P. A Sunwall, a successful agriculturist who makes a specialty of buying, selling and raising stock, is the owner of a fine farm of one hundred and thirty acres, located two miles north of Williamsfield. He is a native of Knox County, his birth having occurred in Truro Township, in 1871, and a son of Jonas and Anna (Peterson) Sunwall, natives of Sweden. The father was born in Helsingland in 1826, and there he passed the first forty-three years of his life. Having heard many favorable reports regarding the opportunities and advantages afforded to enterprising men in the United States, in 1869, together with his wife and family, Jonas Sunwall took passage for the new world. Upon his arrival in this country, he came directly to Knox County, settling on a farm in Truro Township to the further development of which he devoted his energies until age compelled his retirement from active life. He passed away in 1907 at the venerable age of eighty-two years. The family of Mr. and Mrs. Sunwall numbered four: Nelson J., a resident of Texas; P. A. the subject of this sketch, Jennie M., of Colorado, and a son who died in infancy.
     The period of his boyhood and youth, P. A. Sunwall spent on his father's farm, obtaining his education in the district schools. Like other farmer lads he was early assigned chores about the barn and fields, his duties increasing and his strength developed with the passing years. By the time he had attained his maturity he was a good practical agriculturist, having long been accustomed to plowing, sowing, and harvesting the fields under the competent direction of his father. When qualified to begin farming for himself he undertook the operation of the home place, where he is now living and has met with increasing prosperity in its cultivation. His fields are rich and fertile and annually yield abundant harvests that well repay him for the labor expended in their cultivation. In addition to his general farming, Mr. Sunwall also raises and buys stock, that he ships to the Chicago and St. Louis markets. He has met with more than an average degree of success. In taking care of the soil and in the conservation of its fertility he follows the plans of the State University and is a faithful adherent of Professor Hopkins, whom he considers the foremost exponent of scientific soil renovation in the world. In his experiments with various crops, Mr. Sunwall was the first in this section of the country to obtain satisfactory resulting in planting his land to alfalfa. He considers this legume the most valuable the farmer can raise and is proud to be set down as the pioneer alfalfa grower in these parts. During the period of his ownership of his present place he has put thereon many improvements indicative of the spirit of enterprise and progress that has characterized his undertakings.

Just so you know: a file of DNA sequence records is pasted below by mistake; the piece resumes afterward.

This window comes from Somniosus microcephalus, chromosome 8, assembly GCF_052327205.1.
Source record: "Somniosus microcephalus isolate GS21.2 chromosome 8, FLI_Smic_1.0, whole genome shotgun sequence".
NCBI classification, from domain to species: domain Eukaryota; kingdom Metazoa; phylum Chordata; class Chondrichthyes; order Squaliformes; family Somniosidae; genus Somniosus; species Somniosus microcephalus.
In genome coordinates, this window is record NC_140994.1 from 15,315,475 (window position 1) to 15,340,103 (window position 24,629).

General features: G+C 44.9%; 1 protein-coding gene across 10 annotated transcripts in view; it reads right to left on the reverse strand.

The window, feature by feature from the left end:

Ever since age conferred upon him the right of franchise he has given his political support to the men and measures of the republican party. He has been called upon to discharge the duties of a number of township offices and for many years has been a school trustee. Keenly regretting the limited opportunities offered him in acquiring his own education he has become the earned advocate of betterment in our school system and especially interests himself in bringing about the consolidation and grading of the country schools. Mr. Sunwall is unmarried. He is a man of enterprise and industry, whose success is attributable to intelligently directed effort.


Herbert Arnold Smith who has remained a resident of Galesburg from his birth to the present time, is well known as an extensive dealer in lands and also devotes considerable attention to the insurance business. His natal day was August 12, 1871, his parents being Hiram C. and Harriet (Arnold) Smith, both of whom were natives of the state of New York. The paternal grandfather was likewise born in the Empire state and both he and his wife lived to a ripe old age. They reared a large family of children, including John, William and Hiram C.
     The last named, who became the father of our subject, was reared in New York and took up his abode among the early settlers of Galesburg, Illinois. Here he was successfully engaged in the nursery business for a number of years or until his health failed. Subsequently he served as constable for about twenty years. His demise occurred at Galesburg in 1905, when he had reached the age of seventy-nine years. His widow still survives and is now seventy-five years old. In religious faith she is a Methodist. Her children were three in number, namely: Minnie L., a Latin teacher in the Galesburg high school; Herbert A., of this review; and Lillian, who died in infancy.
      Herbert Arnold Smith was reared in the city of his nativity and completed the highschool course by graduation in 1889. He then worked in the offices of the Chicago, Burlington & Quincy Railroad Company and subsequently secured a position as stenographer in the law offices of Williams, Lawrence & Bancroft. In 1893 he embarked in the real-estate business in partnership with his uncle, Seymour Arnold, the relationship being maintained for two years. For the past sixteen years, however, he has been in business alone, handling large land deals in the Saskatchewan country of Canada, where he also owns several farms. He is a stockholder and director in the Hope Abbey Mausoleum and likewise a director in the Fidelity Savings & Loan Association. In all of his business affairs his judgment is sound, his sagacity keen and his enterprise unfaltering.